In Colossians, Paul seems to have much of the Exodus imagery in mind.
He goes in Col. 1 from speaking about being “delivered from the powers of darkness and transfered into the kingdom of the Son” to “redemption in His blood” to Jesus as the “firstborn from the dead” (tenth plague) to chapter 2 warning against philosophy, traditions of men, and “the basic principles of the world” saying that we are “complete in Him, who is the head of all principality and power” (2:10).
If Paul is thinking of the Exodus here then the principalities and powers are the Egyptian gods that the Israelites were worshiping or at least syncretistically worshiping alongside of Yahweh. And in the first century this would seem to be some kind of syncretism with Hellenistic religion and unbelieving Judaism.
But this reading also makes sense of why Paul immediately describes our union with Christ as a “circumcision”: In Him you were also circumcised with the circumcision made without hands, by the putting off of the body of the sins of the flesh by the circumcision of Christ (2:11).
If Passover is a corporate circumcision of Israel, then the death of Christ, the true passover lamb more so. In the Cross (the great Passover), Christ was struck like the firstborn of Egypt, the death we rightly deserved in order to tear us out of Egypt (our trespasses, 2:13). But when Christ was struck He disarmed the principalities and powers (the gods of Egypt) and revealed them as powerless and empty and revealed simultaneously, that God rules all of creation. And He did this centrally in rising from the dead.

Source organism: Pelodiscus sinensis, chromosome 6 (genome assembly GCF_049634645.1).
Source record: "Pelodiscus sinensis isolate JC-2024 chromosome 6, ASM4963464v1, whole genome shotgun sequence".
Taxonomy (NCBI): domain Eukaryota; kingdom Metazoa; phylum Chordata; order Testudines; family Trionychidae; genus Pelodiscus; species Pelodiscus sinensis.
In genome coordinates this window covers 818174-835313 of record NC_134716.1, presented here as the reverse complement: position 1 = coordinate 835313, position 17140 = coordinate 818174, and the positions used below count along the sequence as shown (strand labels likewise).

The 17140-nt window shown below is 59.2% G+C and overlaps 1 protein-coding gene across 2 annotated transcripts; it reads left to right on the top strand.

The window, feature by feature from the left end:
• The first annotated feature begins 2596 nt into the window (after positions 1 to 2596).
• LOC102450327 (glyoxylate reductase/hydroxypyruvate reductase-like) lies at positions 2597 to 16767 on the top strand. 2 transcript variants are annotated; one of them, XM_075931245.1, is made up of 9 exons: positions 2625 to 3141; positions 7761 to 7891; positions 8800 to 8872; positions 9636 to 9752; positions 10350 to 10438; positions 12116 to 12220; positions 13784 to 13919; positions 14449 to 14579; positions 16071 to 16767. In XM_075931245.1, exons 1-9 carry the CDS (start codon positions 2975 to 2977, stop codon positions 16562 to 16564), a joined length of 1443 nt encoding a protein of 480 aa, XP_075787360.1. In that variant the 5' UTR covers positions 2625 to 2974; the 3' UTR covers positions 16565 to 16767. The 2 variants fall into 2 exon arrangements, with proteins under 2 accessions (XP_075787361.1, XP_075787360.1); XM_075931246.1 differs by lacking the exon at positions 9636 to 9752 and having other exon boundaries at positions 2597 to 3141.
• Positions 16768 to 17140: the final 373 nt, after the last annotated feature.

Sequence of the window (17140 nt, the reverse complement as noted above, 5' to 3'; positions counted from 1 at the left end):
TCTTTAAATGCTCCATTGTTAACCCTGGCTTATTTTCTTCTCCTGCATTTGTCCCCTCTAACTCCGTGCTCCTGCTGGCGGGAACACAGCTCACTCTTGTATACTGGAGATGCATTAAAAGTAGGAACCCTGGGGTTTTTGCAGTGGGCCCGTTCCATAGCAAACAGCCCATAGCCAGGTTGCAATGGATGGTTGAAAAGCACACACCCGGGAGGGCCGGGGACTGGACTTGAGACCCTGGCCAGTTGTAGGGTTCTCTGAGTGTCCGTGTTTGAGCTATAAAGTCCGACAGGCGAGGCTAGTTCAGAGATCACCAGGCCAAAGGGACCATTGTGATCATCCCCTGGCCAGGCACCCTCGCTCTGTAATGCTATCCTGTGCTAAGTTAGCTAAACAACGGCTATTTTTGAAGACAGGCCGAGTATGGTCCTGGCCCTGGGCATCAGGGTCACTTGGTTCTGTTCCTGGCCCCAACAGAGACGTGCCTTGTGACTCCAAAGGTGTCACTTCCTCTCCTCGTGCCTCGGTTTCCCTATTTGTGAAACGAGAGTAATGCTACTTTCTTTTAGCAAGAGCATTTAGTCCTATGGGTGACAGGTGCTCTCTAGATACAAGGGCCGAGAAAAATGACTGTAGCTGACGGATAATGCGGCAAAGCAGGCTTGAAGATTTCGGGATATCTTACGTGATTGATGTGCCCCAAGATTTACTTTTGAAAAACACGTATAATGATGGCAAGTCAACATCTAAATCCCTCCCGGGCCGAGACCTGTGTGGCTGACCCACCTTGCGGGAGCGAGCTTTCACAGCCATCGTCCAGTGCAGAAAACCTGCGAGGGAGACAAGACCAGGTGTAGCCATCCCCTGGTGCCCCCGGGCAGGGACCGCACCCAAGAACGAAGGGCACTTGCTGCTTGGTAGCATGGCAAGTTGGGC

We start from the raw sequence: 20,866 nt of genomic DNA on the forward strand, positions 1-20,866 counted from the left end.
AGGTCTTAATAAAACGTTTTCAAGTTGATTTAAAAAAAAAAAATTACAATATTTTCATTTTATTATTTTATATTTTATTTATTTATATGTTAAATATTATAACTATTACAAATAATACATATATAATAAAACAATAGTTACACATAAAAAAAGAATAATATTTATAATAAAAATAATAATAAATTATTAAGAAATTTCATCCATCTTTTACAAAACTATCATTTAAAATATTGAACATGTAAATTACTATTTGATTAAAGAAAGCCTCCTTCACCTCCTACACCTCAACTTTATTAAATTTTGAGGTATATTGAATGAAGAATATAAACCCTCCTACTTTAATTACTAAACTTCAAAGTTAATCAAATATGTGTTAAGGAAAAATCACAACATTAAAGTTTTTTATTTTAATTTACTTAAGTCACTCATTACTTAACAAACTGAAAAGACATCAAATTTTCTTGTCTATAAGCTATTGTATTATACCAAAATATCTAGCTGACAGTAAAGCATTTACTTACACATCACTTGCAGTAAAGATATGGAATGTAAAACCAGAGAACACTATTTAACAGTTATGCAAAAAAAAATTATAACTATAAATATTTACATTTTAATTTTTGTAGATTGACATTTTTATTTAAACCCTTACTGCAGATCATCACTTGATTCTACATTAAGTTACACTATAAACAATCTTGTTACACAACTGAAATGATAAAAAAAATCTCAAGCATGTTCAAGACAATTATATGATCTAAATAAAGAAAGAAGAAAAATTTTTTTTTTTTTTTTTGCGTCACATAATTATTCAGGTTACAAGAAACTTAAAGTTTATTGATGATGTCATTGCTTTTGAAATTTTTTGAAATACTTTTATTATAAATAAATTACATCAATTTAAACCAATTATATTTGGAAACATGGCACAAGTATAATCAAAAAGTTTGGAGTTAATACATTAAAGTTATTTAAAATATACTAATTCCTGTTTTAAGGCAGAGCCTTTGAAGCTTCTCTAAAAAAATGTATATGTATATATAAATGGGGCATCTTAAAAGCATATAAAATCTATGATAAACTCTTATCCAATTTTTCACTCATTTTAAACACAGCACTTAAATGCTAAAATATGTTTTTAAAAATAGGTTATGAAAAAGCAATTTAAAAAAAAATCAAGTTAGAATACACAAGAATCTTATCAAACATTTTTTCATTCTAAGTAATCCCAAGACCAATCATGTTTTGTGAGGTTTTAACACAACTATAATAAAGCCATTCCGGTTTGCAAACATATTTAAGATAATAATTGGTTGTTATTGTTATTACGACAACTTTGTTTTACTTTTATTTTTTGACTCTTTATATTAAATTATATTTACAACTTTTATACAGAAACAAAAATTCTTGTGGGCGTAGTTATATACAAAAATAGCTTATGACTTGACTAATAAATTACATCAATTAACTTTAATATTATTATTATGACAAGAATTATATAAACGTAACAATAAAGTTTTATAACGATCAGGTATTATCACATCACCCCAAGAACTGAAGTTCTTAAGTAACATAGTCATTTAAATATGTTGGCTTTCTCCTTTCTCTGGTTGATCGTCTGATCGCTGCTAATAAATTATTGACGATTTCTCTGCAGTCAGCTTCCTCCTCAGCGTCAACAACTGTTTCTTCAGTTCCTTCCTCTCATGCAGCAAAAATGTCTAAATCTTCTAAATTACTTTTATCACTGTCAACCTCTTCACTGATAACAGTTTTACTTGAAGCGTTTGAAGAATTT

This is why there is now no longer “Greek or Jew, circumcised or uncircumcised, slave or free” (3:11) — the Cross was the final Passover in which the great “mixed multitude” was reconciled to God and to one another. All have already been circumcised in the blood of the Lamb.
And more generally, it seems like the whole epistle follows the Exodus pattern from the house of bondage to the house of God, with the circumcision of Christ (Passover) at the center.